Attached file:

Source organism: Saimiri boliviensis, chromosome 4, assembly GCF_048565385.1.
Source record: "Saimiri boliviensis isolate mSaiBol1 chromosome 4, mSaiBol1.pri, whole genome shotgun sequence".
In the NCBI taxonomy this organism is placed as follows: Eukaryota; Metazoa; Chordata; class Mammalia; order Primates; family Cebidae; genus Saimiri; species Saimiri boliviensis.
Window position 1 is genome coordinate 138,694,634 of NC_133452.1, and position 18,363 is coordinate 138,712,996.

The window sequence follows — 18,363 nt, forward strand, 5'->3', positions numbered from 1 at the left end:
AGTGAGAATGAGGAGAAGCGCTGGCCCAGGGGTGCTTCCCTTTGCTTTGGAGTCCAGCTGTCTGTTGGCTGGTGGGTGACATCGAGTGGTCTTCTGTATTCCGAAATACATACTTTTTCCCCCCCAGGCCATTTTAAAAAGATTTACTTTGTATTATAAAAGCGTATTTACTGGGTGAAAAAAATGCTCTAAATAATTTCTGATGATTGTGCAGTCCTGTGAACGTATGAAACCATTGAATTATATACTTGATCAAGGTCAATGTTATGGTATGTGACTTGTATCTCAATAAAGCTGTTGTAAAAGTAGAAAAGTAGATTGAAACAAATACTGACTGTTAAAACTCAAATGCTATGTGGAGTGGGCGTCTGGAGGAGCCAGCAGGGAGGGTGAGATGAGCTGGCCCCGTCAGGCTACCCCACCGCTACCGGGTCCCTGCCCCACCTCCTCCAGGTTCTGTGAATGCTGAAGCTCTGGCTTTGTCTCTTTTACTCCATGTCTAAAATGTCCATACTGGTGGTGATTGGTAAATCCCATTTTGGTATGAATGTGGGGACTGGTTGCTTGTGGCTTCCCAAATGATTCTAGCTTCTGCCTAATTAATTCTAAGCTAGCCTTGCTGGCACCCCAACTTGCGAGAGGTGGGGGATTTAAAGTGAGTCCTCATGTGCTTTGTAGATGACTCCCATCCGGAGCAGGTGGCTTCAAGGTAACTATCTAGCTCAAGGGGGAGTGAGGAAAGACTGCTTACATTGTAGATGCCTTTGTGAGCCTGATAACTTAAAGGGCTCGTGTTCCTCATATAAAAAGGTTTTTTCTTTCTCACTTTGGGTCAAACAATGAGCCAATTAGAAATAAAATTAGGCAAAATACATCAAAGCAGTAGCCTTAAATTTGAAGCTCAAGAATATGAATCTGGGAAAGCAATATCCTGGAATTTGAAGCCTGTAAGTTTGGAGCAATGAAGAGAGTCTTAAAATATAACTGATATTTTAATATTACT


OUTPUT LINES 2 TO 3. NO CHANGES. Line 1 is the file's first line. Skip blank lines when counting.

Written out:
Source record: "Saimiri boliviensis isolate mSaiBol1 chromosome 4, mSaiBol1.pri, whole genome shotgun sequence".
In the NCBI taxonomy this organism is placed as follows: Eukaryota; Metazoa; Chordata; class Mammalia; order Primates; family Cebidae; genus Saimiri; species Saimiri boliviensis.